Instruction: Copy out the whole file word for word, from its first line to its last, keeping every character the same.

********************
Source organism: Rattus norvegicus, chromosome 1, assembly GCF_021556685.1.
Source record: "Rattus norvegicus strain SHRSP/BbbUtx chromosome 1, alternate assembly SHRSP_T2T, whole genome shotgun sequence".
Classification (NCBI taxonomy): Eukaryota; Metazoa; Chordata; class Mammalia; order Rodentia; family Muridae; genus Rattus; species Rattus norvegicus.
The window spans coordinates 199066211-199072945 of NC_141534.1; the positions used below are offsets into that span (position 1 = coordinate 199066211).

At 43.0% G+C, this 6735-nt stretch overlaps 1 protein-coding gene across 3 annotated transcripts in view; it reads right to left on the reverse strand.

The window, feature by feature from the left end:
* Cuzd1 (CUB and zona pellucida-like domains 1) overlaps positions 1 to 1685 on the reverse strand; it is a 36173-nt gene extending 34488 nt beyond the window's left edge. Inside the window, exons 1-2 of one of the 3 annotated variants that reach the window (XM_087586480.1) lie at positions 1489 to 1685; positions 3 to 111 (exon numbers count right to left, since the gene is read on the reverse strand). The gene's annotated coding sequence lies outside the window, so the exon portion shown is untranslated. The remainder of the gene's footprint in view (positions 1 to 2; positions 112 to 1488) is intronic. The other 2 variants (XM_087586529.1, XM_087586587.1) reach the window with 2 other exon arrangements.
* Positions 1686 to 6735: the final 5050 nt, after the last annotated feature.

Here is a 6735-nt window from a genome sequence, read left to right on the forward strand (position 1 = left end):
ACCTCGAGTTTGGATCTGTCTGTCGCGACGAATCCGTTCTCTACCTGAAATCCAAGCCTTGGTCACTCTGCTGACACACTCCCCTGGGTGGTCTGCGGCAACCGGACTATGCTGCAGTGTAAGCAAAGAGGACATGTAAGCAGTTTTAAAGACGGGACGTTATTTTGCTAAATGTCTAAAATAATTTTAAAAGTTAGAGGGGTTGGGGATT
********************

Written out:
Source organism: Rattus norvegicus, chromosome 1, assembly GCF_021556685.1.
Source record: "Rattus norvegicus strain SHRSP/BbbUtx chromosome 1, alternate assembly SHRSP_T2T, whole genome shotgun sequence".
Classification (NCBI taxonomy): Eukaryota; Metazoa; Chordata; class Mammalia; order Rodentia; family Muridae; genus Rattus; species Rattus norvegicus.
The window spans coordinates 199066211-199072945 of NC_141534.1; the positions used below are offsets into that span (position 1 = coordinate 199066211).

At 43.0% G+C, this 6735-nt stretch overlaps 1 protein-coding gene across 3 annotated transcripts in view; it reads right to left on the reverse strand.

The window, feature by feature from the left end:
* Cuzd1 (CUB and zona pellucida-like domains 1) overlaps positions 1 to 1685 on the reverse strand; it is a 36173-nt gene extending 34488 nt beyond the window's left edge. Inside the window, exons 1-2 of one of the 3 annotated variants that reach the window (XM_087586480.1) lie at positions 1489 to 1685; positions 3 to 111 (exon numbers count right to left, since the gene is read on the reverse strand). The gene's annotated coding sequence lies outside the window, so the exon portion shown is untranslated. The remainder of the gene's footprint in view (positions 1 to 2; positions 112 to 1488) is intronic. The other 2 variants (XM_087586529.1, XM_087586587.1) reach the window with 2 other exon arrangements.
* Positions 1686 to 6735: the final 5050 nt, after the last annotated feature.

Here is a 6735-nt window from a genome sequence, read left to right on the forward strand (position 1 = left end):
ACCTCGAGTTTGGATCTGTCTGTCGCGACGAATCCGTTCTCTACCTGAAATCCAAGCCTTGGTCACTCTGCTGACACACTCCCCTGGGTGGTCTGCGGCAACCGGACTATGCTGCAGTGTAAGCAAAGAGGACATGTAAGCAGTTTTAAAGACGGGACGTTATTTTGCTAAATGTCTAAAATAATTTTAAAAGTTAGAGGGGTTGGGGATT